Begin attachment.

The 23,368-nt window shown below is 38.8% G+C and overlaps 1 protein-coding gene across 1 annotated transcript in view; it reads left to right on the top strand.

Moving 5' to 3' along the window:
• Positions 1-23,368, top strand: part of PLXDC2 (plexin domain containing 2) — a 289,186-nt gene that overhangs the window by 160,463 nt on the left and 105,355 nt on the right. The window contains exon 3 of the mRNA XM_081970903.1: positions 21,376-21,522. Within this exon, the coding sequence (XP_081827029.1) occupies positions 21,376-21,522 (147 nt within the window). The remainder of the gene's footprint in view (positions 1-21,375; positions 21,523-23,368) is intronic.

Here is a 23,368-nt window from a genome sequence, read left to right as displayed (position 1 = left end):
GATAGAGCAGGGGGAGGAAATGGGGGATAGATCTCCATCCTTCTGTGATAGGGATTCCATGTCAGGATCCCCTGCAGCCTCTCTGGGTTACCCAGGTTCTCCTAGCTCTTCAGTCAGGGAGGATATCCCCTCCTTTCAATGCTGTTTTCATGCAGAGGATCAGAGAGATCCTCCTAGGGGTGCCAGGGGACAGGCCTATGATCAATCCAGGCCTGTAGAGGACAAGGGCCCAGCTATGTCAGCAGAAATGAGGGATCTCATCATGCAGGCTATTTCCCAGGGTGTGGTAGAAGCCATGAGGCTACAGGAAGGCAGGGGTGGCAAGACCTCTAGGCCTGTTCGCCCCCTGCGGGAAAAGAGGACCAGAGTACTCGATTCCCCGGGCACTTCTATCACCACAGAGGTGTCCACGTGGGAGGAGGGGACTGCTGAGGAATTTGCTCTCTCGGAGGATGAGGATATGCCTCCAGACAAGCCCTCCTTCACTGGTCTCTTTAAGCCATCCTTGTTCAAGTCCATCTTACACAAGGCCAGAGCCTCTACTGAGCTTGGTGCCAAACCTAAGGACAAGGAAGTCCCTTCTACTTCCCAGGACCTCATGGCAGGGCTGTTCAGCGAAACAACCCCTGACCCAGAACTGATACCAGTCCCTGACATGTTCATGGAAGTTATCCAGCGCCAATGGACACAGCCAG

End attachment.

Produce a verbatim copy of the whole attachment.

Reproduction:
The 23,368-nt window shown below is 38.8% G+C and overlaps 1 protein-coding gene across 1 annotated transcript in view; it reads left to right on the top strand.

Moving 5' to 3' along the window:
• Positions 1-23,368, top strand: part of PLXDC2 (plexin domain containing 2) — a 289,186-nt gene that overhangs the window by 160,463 nt on the left and 105,355 nt on the right. The window contains exon 3 of the mRNA XM_081970903.1: positions 21,376-21,522. Within this exon, the coding sequence (XP_081827029.1) occupies positions 21,376-21,522 (147 nt within the window). The remainder of the gene's footprint in view (positions 1-21,375; positions 21,523-23,368) is intronic.

Here is a 23,368-nt window from a genome sequence, read left to right as displayed (position 1 = left end):
GATAGAGCAGGGGGAGGAAATGGGGGATAGATCTCCATCCTTCTGTGATAGGGATTCCATGTCAGGATCCCCTGCAGCCTCTCTGGGTTACCCAGGTTCTCCTAGCTCTTCAGTCAGGGAGGATATCCCCTCCTTTCAATGCTGTTTTCATGCAGAGGATCAGAGAGATCCTCCTAGGGGTGCCAGGGGACAGGCCTATGATCAATCCAGGCCTGTAGAGGACAAGGGCCCAGCTATGTCAGCAGAAATGAGGGATCTCATCATGCAGGCTATTTCCCAGGGTGTGGTAGAAGCCATGAGGCTACAGGAAGGCAGGGGTGGCAAGACCTCTAGGCCTGTTCGCCCCCTGCGGGAAAAGAGGACCAGAGTACTCGATTCCCCGGGCACTTCTATCACCACAGAGGTGTCCACGTGGGAGGAGGGGACTGCTGAGGAATTTGCTCTCTCGGAGGATGAGGATATGCCTCCAGACAAGCCCTCCTTCACTGGTCTCTTTAAGCCATCCTTGTTCAAGTCCATCTTACACAAGGCCAGAGCCTCTACTGAGCTTGGTGCCAAACCTAAGGACAAGGAAGTCCCTTCTACTTCCCAGGACCTCATGGCAGGGCTGTTCAGCGAAACAACCCCTGACCCAGAACTGATACCAGTCCCTGACATGTTCATGGAAGTTATCCAGCGCCAATGGACACAGCCAG